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of Ancient Mathematics
II Prop. 1
II Prop. 3
Definition and lemmata
(diagram 1 = general diagram)
(diagram 2) 2. If a triangle is inscribed in a segment enclosed by a straight-line and the section of a right angled cone, that has the same base as the segment and an equal height, and again in the remaining segments triangles are inscribed, and repeatedly triangles are inscribed in the remaining segments in the same way, let the figure that comes about in the segment be said to be familiarly inscribed. (diagram 3) It is obvious that the straight-lines joining the angles of the inscribed figure, those nearest the vertex and those successively, will be parallel to the base and will be bisected by the diameter of the segment, (diagram 4) and cut the diameter into ratios of successive odd numbers with one stated for the vertex of the segment. One must prove these things in order.(*Eutocius*)(*note on theorem*)
(diagram 1 = general diagram)
If a rectilinear-figure is inscribed familiarly in the segment enclosed by a straight-line and the section of a right angled cone, the center of weight of the inscribed [figure] will be on the diameter of the segment.
(diagram 2) Let there a segment ABG as stated, and let there be inscribed familiarly in it a rectilinear-figure AEZHBQIKG. One must prove that the center of the weight of the rectilinear-figure is on BD. (diagram 3) For since the center of the weight of trapezoid AEKG is on LD, the center of trapezoid EZIK on ML, the center of trapezoid ZHQI on MN (all I prop. 9), and furthermore the center of the weight of triangle HBQ on BN (I prop. 13), (diagram 4) it is clear the center of weight of the whole rectilinear-figure is on BD.
Commentary of Eutocius, pp. 278.284.23:
On the 2nd.
He prefaces the second theorem with certain clarifications, how it is possible in the section of a right-angled cone to inscribe a figure familiarly and says, “One must prove these things in order. And so, since what is said is unclear, it is necessary to say some brief things about it found in the Conics of Apollonius.
Let there be a figure enclosed by a parabola, ABG and a straight-line, AG; let BD be is diameter. It is obvious, in fact, that point B is the vertex of the segment. For Apollonius called the end-points of diameters at the lines vertices of the lines. If we join AB, BG, there will be the triangle [from] ABG having the same base as the segment and equal height, the perpendicular drawn from B to AG. For BD is not always an axis. If in fact by taking the vertices of segments AB, BG we draw EZ through them parallel to BD, as EHQ, ZJ1K, these will be diameters of segments AB, BG. For it has been proved in the case of the parabola that all [lines] drawn parallel to the diameter are diameters of the section. E, Z will, in fact, be vertices of the segments and the tangents through E, Z will be parallel to AB, BG, respectively. ELZ will also, in fact, be parallel to ADG, since EQ, ZK are parallel and are equal diameters of equal sections and fit one another, as is proved in the 6th of the Conics (*1*). And since EHQ is parallel to BD, as BH is to HA so is DQ to QA. [similar triangles ABD, AHQ] But HB is equal to AH. For diameter EH bisects it as it is parallel to the tangent. Therefore, QA is also equal to DQ. For the same reasons, in fact, DK is also equal to KG. But a whole, AD, is equal to DG. Therefore, DQ is also equal DK and for this reason EL to LZ as well. Thus he says truthfully that the [lines] joining the vertices of the segments will be parallel to the base of the segment and will be divided in two by the diameter of the segments.(*2*)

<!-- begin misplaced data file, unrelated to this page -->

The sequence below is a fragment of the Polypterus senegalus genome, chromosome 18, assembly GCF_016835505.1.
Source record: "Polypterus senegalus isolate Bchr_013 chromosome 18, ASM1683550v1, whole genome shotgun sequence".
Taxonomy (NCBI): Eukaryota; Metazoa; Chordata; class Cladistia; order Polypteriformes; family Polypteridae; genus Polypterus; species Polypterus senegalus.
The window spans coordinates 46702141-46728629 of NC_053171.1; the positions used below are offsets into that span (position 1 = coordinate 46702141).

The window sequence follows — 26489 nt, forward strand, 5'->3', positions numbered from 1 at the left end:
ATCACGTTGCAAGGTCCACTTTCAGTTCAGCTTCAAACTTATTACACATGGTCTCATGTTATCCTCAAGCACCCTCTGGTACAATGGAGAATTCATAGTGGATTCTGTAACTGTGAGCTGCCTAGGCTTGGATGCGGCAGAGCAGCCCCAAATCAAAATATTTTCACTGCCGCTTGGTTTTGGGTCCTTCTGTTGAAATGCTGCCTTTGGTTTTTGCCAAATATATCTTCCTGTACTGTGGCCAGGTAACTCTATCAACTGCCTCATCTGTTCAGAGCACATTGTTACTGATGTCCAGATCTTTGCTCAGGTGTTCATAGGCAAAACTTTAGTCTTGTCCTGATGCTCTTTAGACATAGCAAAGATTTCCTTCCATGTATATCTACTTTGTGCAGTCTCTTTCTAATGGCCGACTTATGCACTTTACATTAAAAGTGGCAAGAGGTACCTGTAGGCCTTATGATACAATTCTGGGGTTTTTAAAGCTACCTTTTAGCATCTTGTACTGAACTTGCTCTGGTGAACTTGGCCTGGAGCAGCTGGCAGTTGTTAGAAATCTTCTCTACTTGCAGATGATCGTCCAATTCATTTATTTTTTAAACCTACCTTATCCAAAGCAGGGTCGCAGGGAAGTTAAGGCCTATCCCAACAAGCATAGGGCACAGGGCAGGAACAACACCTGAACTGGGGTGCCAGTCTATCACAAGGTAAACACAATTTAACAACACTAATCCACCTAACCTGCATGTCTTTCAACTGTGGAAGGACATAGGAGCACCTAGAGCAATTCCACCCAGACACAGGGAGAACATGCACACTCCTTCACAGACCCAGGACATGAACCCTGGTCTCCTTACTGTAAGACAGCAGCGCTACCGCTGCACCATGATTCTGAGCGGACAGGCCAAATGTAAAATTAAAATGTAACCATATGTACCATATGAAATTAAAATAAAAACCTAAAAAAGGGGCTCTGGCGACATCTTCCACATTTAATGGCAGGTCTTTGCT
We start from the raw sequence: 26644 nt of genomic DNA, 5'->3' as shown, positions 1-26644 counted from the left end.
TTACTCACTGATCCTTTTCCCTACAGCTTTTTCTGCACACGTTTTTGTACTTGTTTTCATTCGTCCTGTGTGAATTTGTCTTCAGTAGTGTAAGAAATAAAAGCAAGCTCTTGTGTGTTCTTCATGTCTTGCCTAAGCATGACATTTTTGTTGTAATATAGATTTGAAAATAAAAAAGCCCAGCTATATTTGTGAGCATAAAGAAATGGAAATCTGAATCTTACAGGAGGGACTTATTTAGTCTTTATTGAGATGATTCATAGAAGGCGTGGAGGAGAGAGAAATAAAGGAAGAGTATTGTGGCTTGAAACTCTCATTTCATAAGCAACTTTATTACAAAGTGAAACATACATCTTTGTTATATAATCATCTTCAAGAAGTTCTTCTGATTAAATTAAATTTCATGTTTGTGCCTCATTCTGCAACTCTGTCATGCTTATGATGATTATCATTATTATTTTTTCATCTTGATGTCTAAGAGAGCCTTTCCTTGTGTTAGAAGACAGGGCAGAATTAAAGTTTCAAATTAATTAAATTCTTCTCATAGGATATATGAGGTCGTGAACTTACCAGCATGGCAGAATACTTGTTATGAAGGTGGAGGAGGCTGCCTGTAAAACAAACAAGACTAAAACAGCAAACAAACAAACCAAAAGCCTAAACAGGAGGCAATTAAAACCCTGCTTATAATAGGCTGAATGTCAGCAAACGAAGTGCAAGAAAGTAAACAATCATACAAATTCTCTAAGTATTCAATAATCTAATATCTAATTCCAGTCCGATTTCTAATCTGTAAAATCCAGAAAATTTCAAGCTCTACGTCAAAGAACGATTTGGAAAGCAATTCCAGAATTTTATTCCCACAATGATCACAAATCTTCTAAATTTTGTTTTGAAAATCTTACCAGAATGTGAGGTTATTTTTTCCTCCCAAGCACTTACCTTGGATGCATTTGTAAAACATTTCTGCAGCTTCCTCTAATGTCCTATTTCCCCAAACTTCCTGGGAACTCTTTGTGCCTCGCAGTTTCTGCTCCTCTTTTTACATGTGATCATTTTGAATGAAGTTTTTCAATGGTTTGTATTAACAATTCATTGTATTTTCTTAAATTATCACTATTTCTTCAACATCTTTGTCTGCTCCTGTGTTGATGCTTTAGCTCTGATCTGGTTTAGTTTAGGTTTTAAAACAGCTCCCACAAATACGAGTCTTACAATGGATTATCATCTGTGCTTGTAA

Let, in fact, AE, EB, BZ, ZG also be joined and let them be bisected at points M, N, X, O, and PMRS, TNUF, CXYW, JOQ1S1, and TA1C and P1B1G1D1E, J1, J. It is obvious, in fact, from what was just proved that TC and EZ and PJ are parallel to AG, and that TA1 is equal to A1C, and EL to LZ, and PD1 to D1J. I say that they cut BD into successive odd numbers, that is, where BA1 is of one sort of thing, A1L of three such things, LD1 of five, and D1D of seven.